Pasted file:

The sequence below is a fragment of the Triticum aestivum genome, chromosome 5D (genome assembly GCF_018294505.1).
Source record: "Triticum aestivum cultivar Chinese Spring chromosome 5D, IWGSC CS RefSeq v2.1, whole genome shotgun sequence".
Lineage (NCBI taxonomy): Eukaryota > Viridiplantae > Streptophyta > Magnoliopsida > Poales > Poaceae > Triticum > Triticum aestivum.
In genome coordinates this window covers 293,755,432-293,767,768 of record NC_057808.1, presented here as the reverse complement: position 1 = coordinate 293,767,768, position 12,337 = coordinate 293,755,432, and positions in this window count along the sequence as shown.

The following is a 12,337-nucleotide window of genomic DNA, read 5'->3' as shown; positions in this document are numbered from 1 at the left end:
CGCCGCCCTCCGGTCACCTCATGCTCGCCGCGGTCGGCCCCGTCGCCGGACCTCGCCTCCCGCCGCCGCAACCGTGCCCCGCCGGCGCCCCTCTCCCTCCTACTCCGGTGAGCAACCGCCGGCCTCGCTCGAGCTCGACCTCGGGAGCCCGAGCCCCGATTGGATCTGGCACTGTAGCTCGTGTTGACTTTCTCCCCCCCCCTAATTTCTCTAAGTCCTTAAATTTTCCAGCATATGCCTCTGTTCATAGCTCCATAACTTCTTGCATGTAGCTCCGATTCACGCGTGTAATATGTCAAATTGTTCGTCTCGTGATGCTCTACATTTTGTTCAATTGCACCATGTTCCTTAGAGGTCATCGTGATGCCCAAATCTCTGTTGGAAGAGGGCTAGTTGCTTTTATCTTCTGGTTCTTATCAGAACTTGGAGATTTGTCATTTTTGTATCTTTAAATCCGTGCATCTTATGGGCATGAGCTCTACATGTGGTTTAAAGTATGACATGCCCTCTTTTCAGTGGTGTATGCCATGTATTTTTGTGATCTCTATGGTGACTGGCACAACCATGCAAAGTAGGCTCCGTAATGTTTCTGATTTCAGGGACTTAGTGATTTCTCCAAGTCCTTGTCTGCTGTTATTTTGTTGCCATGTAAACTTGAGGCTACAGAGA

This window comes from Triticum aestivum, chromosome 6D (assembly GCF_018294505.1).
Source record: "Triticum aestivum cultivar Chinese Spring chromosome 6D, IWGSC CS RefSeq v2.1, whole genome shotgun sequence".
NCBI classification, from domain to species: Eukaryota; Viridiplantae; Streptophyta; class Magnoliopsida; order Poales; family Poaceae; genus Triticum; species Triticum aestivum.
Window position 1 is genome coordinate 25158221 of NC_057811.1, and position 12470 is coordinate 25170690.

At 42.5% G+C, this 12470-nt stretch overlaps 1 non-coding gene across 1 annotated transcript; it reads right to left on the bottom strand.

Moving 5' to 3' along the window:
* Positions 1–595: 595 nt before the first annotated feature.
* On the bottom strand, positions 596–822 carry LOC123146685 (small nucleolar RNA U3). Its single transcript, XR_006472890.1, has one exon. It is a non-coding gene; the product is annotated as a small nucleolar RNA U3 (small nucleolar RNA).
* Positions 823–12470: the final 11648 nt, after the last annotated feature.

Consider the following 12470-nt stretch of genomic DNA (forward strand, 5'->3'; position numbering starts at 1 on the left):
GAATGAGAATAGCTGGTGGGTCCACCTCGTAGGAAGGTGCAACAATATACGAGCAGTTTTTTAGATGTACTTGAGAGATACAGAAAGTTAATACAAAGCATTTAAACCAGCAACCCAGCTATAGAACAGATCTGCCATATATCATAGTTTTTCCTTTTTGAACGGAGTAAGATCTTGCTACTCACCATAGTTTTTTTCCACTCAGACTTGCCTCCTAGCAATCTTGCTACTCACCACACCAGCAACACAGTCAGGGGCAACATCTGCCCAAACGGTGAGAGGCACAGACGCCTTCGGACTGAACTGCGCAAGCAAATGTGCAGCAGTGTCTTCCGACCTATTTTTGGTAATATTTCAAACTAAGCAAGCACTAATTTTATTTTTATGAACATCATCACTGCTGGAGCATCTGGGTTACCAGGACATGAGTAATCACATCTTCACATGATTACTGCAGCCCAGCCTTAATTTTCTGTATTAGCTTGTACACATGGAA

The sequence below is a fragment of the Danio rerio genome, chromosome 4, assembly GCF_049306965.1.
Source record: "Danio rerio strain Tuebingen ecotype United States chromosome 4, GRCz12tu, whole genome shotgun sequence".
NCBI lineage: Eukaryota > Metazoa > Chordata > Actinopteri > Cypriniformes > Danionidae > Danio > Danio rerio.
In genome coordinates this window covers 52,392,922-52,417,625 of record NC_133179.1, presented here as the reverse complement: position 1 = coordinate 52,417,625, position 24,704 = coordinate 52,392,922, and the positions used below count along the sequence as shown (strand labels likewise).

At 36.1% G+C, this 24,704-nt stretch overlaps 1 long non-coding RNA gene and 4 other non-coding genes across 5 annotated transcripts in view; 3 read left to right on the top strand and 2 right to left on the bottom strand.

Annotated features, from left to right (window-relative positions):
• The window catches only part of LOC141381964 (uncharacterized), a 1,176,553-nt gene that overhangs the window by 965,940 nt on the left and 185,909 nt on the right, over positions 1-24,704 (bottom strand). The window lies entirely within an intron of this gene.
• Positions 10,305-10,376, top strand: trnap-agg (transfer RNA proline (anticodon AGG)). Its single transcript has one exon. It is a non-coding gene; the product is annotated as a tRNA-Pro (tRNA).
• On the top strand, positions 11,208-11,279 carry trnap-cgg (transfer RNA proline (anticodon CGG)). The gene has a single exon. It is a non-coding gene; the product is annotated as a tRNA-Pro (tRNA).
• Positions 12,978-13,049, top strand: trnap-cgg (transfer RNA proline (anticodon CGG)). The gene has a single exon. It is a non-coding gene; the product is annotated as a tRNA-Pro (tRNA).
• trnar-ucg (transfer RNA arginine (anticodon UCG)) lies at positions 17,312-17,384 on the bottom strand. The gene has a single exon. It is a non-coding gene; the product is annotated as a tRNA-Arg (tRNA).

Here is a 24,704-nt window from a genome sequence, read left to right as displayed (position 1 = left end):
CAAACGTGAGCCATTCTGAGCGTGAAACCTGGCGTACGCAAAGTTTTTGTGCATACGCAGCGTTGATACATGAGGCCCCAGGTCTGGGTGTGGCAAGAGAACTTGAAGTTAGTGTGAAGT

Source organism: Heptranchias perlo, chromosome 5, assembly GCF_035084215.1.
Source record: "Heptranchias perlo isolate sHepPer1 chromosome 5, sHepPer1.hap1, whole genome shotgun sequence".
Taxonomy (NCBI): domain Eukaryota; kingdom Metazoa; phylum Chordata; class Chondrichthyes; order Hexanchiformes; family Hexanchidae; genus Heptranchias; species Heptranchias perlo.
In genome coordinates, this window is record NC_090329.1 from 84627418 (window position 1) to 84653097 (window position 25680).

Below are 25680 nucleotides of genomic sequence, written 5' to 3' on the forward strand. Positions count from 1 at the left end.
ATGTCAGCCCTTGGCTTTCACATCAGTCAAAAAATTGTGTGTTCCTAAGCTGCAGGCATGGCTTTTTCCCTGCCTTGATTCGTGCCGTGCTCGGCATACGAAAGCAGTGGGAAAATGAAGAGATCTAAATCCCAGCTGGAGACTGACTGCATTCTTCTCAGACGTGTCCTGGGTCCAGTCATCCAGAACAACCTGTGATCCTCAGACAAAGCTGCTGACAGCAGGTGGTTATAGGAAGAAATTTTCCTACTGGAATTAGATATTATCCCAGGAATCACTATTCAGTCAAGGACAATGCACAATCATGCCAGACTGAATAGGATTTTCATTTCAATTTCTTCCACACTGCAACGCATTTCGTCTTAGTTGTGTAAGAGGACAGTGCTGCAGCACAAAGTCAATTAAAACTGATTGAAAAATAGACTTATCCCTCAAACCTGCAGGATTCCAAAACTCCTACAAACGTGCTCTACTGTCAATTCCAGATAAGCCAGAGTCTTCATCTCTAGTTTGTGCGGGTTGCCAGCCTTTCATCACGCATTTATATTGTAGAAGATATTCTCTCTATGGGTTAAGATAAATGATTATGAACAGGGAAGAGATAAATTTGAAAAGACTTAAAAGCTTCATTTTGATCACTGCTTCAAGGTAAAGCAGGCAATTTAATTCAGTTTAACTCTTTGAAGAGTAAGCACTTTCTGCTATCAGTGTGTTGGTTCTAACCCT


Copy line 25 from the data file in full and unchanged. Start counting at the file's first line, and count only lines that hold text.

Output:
• Positions 10,305-10,376, top strand: trnap-agg (transfer RNA proline (anticodon AGG)). Its single transcript has one exon. It is a non-coding gene; the product is annotated as a tRNA-Pro (tRNA).